Updated jan Pije's lessons/Lesson 2 Pronunciation
Pronunciation & the Alphabet
There are fourteen letters in the Toki Pona alphabet: nine consonants (j k l m n p s t w), and five vowels (a e i o u).
Except for j, all the consonants are pronounced like any person who speaks a European language would expect them to be.
|letter||pronounced as in|
As you might have noticed, j in Toki Pona isn't pronounced like the English j. Instead, it's always pronounced just like the letter y in English. Languages such as Esperanto also have this feature; however, if you've never studied a language that uses j like this, make sure to be careful so that you pronounce it right. If you see j, pretend that it's y.
Toki Pona's vowels are quite unlike English's. Whereas vowels in English are quite arbitrary and can be pronounced tons of different ways depending on the word, Toki Pona's vowels are all regular and never change pronunciation. Now the only hard part is learning the vowels and being able to apply them.
If you're familiar with Italian, Spanish, Esperanto, or certain other languages, then your work is already cut out for you. The vowels are the same in Toki Pona as they are in these languages. Study this chart.
|letter||pronounced as in|
Now that you've learned the alphabet, check out this neat little picture by Lament, a speaker of Toki Pona. It shows fourteen different Toki Pona words, each one beginning with one of the letters from the Toki Pona alphabet; there is also a picture of what each word represents.
(Editor note: picture of Toki Pona alphabet was originally here)
(Note that Elena, the Toki Pona for "Greek," is not an actual Toki Pona word from the dictionary. It was used because there are no nouns in the Toki Pona dictionary that begin with e.)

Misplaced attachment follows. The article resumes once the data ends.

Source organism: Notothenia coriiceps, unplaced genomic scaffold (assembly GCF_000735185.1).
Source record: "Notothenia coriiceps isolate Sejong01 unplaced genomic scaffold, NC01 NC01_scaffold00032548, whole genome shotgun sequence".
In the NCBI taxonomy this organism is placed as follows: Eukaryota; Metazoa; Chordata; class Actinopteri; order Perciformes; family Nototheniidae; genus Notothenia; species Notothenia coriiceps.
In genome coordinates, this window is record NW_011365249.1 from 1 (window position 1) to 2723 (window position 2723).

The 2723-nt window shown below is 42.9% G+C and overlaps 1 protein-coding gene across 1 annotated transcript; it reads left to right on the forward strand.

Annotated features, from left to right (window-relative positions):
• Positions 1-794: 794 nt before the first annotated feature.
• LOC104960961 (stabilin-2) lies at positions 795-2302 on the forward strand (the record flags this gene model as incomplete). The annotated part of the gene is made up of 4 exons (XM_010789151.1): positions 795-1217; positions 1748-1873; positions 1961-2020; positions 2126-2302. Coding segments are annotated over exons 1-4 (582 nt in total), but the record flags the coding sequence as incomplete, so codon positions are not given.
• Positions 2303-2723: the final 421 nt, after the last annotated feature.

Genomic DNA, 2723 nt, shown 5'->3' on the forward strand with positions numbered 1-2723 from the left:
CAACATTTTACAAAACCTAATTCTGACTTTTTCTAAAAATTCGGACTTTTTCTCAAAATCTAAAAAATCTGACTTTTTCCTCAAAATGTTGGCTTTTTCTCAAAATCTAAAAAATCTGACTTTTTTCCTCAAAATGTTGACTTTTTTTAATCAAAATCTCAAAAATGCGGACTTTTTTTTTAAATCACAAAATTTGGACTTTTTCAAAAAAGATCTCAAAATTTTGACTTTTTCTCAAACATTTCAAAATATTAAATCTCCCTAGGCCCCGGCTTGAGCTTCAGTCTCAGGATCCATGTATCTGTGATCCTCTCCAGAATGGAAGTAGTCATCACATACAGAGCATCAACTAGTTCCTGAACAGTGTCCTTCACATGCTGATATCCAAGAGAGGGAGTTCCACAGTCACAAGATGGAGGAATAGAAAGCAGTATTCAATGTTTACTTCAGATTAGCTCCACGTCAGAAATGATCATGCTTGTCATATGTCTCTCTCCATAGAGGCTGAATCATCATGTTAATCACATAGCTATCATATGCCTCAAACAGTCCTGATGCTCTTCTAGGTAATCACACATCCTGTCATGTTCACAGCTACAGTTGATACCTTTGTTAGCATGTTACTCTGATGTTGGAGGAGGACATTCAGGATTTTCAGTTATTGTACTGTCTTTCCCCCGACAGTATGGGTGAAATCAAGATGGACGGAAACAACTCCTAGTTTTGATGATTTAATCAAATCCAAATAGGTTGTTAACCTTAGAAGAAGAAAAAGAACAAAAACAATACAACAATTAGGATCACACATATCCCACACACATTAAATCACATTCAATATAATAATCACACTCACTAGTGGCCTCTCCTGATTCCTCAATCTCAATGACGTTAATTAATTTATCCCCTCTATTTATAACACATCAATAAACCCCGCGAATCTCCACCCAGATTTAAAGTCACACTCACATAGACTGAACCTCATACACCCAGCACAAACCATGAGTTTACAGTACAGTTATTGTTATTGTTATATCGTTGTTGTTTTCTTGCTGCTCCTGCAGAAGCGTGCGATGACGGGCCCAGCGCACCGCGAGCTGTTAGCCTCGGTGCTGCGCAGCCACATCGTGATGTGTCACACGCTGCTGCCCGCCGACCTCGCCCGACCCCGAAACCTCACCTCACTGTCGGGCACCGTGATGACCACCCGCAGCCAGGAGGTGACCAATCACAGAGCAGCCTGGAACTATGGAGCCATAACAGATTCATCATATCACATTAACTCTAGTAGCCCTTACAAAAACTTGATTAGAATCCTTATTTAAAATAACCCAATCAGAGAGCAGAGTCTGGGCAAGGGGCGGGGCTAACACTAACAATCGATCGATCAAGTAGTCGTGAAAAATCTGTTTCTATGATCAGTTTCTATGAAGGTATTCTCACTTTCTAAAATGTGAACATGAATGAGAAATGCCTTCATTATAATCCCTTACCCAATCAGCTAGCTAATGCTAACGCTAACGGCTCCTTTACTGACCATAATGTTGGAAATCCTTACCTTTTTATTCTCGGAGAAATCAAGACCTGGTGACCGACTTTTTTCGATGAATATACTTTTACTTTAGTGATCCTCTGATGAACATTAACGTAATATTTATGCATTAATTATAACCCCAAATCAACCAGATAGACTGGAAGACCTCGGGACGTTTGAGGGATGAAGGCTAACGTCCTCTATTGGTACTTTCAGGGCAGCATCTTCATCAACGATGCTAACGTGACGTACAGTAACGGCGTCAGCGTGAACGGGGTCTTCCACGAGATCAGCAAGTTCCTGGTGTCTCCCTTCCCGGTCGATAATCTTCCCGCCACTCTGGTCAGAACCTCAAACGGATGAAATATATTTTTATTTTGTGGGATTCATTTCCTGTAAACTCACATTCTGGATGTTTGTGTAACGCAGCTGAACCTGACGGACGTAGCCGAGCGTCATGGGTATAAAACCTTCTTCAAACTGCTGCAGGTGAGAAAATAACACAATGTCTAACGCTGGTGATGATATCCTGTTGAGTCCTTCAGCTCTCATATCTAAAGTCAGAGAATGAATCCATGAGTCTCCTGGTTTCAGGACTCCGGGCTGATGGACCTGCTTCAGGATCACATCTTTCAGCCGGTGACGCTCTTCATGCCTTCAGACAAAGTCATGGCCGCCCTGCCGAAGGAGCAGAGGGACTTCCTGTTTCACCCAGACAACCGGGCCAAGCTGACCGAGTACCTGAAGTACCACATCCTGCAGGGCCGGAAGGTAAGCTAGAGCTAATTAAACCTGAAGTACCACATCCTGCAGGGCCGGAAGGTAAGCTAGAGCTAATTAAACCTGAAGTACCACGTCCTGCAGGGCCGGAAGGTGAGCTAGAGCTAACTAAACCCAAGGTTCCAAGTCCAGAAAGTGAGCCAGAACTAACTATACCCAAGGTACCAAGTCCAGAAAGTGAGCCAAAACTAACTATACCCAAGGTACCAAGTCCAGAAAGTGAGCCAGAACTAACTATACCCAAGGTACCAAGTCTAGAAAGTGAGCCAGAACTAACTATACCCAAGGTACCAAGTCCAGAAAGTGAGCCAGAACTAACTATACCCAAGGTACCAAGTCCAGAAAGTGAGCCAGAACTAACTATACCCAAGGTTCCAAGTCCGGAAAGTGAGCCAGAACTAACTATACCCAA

The More Advanced Stuff
If you feel that you've adequately learned how to pronounce Toki Pona words, then you've learned the essential stuff that you need to know for the time being. However, there are still things to learn. If learning the pronunciation was difficult for you, then I'd recommend that you not study the stuff below right now; however, this information is still important to anyone who really wants to learn Toki Pona, so you'll need to come back to it at a later time.
If the pronunciation lesson wasn't too hard for you and you want to learn more, continue reading.
1. All official Toki Pona words (which are all the words such as toki and pakala that can be found in the Toki Pona to English dictionary) are never capitalized. (Yes, they are lowercase even at the beginning of the sentence!)
2. The only time that capital letters are used is when you are using unofficial words, like the names of people or places or religions. A few examples: jan Kalisija li pona. (Kalisija, the name of a person, is the only word capitalized in this sentence.) -- ma Elopa li suli. (Europe is not an official Toki Pona word, so it is capitalized.)
3. Because Toki Pona has so few consonants, the exact sound which is spoken can be quite free and flexible. In addition to the pronunciations that you learned earlier in this lesson, here's a quick list of a few of the alternate pronunciations that certain consonants can have:
- p -- as in bit
- t -- as in do
- k -- as in gill
- s -- as in zinc
4. Syllables in Toki Pona follow this pattern: consonant + vowel + optional n. The consonant can be left out if the syllable that you're dealing with is the first syllable in a word (for example, there is no initial consonant in ali or unpa). --- The final n can not be used if the next syllable of the word begins with m or n. --- There are four combinations which are not allowed, due to the difficulty in either hearing or speaking them. These are: ji, ti, wo, and wu.
5. Accent is always on the first syllable.Last modified on 27 December 2011, at 16:06